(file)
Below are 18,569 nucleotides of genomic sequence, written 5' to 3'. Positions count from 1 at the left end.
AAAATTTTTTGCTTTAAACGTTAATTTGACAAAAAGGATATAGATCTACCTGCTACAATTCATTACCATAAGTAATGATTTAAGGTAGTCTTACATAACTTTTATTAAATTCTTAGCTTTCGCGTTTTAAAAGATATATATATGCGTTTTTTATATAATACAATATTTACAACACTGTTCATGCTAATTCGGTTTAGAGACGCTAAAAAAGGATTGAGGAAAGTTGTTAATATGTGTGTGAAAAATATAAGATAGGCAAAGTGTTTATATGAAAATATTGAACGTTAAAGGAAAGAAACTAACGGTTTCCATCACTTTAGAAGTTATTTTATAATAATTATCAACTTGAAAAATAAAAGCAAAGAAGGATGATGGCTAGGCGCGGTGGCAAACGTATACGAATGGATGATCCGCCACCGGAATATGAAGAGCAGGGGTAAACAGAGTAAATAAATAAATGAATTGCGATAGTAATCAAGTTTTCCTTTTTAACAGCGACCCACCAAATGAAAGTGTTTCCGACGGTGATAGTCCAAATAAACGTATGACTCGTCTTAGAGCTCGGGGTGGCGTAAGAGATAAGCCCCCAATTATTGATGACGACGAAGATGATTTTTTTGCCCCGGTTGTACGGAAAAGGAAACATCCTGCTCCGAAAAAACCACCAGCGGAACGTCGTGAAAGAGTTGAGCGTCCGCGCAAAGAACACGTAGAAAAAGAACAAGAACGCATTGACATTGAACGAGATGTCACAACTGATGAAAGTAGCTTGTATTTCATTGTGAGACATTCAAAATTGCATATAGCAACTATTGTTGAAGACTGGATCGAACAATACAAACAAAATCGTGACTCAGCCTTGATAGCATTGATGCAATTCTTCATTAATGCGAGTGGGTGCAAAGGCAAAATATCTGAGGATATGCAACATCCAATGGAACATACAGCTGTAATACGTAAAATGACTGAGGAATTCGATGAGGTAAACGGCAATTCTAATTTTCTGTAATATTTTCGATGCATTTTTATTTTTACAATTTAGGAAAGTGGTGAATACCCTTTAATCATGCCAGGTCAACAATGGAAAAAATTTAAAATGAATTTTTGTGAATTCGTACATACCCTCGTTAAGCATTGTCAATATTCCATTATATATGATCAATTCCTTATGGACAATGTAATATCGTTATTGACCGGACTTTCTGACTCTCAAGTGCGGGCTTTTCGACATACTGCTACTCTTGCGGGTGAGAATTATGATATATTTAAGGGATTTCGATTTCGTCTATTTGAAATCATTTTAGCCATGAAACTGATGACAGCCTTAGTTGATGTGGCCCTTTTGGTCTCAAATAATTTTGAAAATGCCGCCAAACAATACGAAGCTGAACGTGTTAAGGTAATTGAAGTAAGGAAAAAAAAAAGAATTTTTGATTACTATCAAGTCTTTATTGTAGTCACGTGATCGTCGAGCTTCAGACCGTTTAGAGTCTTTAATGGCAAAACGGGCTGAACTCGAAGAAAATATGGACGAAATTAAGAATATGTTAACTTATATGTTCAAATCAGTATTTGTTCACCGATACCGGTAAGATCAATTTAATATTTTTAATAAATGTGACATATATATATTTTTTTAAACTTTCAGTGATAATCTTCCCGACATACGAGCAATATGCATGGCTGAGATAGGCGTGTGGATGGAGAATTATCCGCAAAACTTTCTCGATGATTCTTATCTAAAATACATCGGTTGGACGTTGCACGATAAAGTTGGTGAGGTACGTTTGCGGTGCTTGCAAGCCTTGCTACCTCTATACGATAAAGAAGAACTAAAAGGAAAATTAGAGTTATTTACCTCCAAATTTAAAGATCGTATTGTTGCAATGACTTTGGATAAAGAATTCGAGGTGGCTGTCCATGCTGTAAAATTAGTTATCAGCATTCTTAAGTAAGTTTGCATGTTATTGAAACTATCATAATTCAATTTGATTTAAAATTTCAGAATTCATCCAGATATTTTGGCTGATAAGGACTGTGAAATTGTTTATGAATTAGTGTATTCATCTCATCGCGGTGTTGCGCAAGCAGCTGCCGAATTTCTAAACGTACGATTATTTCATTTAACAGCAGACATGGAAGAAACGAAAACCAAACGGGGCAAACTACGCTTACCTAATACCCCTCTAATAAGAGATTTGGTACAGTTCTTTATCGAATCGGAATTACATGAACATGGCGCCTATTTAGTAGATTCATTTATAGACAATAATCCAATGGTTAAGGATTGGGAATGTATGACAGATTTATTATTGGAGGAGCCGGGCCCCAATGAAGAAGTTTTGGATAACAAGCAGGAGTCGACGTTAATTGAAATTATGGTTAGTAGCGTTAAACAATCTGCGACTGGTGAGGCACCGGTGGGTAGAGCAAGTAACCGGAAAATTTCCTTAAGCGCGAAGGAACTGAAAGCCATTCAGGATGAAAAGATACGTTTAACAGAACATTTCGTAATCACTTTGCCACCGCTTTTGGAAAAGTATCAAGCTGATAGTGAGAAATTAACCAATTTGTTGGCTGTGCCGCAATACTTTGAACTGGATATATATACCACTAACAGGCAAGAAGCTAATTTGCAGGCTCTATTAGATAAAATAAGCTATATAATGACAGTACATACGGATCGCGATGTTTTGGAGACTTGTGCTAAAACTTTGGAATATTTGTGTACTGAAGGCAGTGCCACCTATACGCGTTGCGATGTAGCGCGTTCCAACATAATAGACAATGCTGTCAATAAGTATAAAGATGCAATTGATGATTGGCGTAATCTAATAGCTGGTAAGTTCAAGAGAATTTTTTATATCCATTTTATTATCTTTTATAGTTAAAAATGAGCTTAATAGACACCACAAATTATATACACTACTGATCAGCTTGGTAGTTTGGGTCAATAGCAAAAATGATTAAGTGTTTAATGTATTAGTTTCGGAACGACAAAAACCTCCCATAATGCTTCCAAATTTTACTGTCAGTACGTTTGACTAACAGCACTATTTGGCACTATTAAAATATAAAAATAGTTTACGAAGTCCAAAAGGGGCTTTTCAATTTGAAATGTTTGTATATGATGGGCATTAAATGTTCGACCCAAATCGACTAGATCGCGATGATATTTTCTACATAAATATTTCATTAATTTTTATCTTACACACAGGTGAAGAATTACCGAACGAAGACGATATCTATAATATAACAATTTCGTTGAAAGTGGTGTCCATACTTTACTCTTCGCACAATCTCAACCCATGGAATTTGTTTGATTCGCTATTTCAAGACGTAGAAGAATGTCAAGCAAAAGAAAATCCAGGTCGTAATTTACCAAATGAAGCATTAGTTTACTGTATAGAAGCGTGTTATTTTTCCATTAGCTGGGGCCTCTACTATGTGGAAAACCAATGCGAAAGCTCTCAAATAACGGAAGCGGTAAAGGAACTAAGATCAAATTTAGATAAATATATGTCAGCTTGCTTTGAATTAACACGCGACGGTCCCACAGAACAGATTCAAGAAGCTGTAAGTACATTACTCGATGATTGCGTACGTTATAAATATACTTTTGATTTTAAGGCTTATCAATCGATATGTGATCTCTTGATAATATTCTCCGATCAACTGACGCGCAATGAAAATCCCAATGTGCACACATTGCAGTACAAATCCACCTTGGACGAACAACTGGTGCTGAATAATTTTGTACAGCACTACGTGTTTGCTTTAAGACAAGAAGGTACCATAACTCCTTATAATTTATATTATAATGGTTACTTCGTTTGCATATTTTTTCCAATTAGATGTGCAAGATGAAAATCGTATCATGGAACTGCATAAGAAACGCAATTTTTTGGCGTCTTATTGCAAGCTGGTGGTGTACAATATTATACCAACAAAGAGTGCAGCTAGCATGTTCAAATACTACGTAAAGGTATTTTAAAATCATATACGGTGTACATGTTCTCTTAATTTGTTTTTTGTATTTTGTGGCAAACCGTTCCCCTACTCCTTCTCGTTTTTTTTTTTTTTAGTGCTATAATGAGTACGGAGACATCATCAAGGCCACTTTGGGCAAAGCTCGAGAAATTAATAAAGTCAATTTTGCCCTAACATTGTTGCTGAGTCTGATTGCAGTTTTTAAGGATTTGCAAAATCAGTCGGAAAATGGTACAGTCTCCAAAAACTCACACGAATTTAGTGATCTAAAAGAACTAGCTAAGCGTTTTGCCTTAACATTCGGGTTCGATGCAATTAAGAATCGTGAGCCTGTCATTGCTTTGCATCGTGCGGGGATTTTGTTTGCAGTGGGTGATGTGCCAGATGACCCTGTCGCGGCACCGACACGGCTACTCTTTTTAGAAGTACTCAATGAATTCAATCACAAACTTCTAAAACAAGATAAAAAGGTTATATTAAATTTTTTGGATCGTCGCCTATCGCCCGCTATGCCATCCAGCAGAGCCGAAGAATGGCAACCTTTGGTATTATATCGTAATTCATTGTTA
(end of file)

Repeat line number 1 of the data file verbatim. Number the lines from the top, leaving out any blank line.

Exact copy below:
Below are 18,569 nucleotides of genomic sequence, written 5' to 3'. Positions count from 1 at the left end.